An alligator with a knife stuck in its skull was recently spotted in Fort Bend County, Texas, shocking local residents.

ABC13 reports that the unfortunate gator was spotted swimming in a lake at the Orchard Lakes Estate. Erin Weaver photographed the alligator and the images sparked concern for the animal when they were circulated on social media, according to ABC13.

ALLIGATOR BITES BIGGER, BELLOWING GATOR IN FLORIDA, VIDEO SHOWS: ‘IT WAS EXCITING TO SEE’

“I saw him swimming and then I saw him turn, like swimming towards me, and I saw something sticking out of his head,” Weaver told ABC13. “It looked like a steak knife that was sticking out of his head, I don’t know if it was in his eye, but it looked, if it wasn’t in his eye it was very close to his eye.”

Local wildlife officials have been notified about the alligator. Brazos Bend State Park Superintendent Chris Bishop told ABC13 that the gator could live with the knife in its head for some time.

‘FRIENDLY’ ALLIGATOR WANDERS ONTO FLORIDA AIR FORCE BASE, LOUNGES ON RUNWAY

In a Facebook post, Erin Weaver said that experts from Gator Country, a wildlife rescue service in Beaumont, Texas, are awaiting official permission to help with the alligator.

“We have gotten 100’s of messages and text on this poor baby! We have to get the approval from Texas Parks & Wildlife to go on this call,” wrote Sharon Saurage of Gator Country, in a Facebook post.

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The American Alligator is found in the eastern third of Texas, according to Texas Parks and Wildlife. “While typically found in fresh-water, they can tolerate brackish water as well,” it explains, on its website. “Formerly an endangered species, the alligator is now a protected game animal in Texas.”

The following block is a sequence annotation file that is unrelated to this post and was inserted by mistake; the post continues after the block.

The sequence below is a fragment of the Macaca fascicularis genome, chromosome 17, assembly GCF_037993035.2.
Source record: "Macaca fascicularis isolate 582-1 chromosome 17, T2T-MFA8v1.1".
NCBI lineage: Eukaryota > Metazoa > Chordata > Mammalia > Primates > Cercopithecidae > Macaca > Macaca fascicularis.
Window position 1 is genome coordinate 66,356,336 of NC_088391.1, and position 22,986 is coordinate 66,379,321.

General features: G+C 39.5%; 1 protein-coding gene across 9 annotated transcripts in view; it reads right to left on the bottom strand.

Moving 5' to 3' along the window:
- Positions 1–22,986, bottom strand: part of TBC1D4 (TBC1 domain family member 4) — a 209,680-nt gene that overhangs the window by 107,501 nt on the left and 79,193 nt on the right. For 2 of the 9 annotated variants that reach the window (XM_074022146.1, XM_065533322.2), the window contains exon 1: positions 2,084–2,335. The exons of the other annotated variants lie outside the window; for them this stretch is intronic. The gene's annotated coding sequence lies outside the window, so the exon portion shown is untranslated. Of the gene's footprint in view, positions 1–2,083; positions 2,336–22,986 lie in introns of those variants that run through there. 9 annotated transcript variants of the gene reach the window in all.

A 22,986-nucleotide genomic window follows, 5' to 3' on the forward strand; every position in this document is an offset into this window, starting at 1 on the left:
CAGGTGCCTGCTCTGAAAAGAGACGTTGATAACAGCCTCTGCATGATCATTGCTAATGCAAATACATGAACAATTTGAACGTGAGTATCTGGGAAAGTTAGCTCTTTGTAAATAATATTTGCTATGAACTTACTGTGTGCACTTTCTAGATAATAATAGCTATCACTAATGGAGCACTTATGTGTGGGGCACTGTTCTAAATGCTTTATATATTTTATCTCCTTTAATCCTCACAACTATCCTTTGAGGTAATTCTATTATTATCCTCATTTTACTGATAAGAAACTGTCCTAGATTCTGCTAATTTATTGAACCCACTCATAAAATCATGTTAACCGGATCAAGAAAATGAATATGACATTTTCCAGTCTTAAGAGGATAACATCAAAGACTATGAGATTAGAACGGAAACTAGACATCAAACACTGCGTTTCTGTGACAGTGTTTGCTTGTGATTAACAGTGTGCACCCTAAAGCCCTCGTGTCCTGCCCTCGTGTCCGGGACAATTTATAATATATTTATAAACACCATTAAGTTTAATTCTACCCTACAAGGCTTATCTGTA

Follow James Rogers on Twitter @jamesjrogers

Westlake Legal Group 694940094001_6048427299001_6048434203001-vs Alligator with a knife stuck in its skull sparks concern in Texas community James Rogers fox-news/science/wild-nature/reptiles fox news fnc/science fnc article 771d495f-3c7d-56bd-b1a5-3497e2c8dfbe   Westlake Legal Group 694940094001_6048427299001_6048434203001-vs Alligator with a knife stuck in its skull sparks concern in Texas community James Rogers fox-news/science/wild-nature/reptiles fox news fnc/science fnc article 771d495f-3c7d-56bd-b1a5-3497e2c8dfbe

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Apollo 11: Smithsonian showcases stunning Moon landing artifacts

On July 20, 1969, Neil Armstrong stepped from the Eagle Lunar Module and made his “giant leap for mankind.” To celebrate the 50th anniversary of the Apollo 11 Moon landing, the Smithsonian National Air and Space Museum is showcasing a host of stunning artifacts from the epic mission.

“Starting on July 16th, we’re going to put Neil Armstrong’s spacesuit back on display, and we have lots of events scheduled on the National Mall and inside the museum throughout that week,” Dr. Teasel Muir-Harmony, curator of the Smithsonian’s space history department, told Fox News.

A lunar module used for testing in the Apollo 11 program is among a host of artifacts from the mission at the Smithsonian in Washington D.C. “Seeing the artifact really wows people and gives them a sense of some of the ground-breaking technological development that was necessary to go to the Moon,” said Muir-Harmony. “The one in our collection was Lunar Module-2. It was the second Lunar Module, it was supposed to do Earth orbital tests, but Lunar Module-1 did a good job, so they repurposed it for drop tests on Earth.”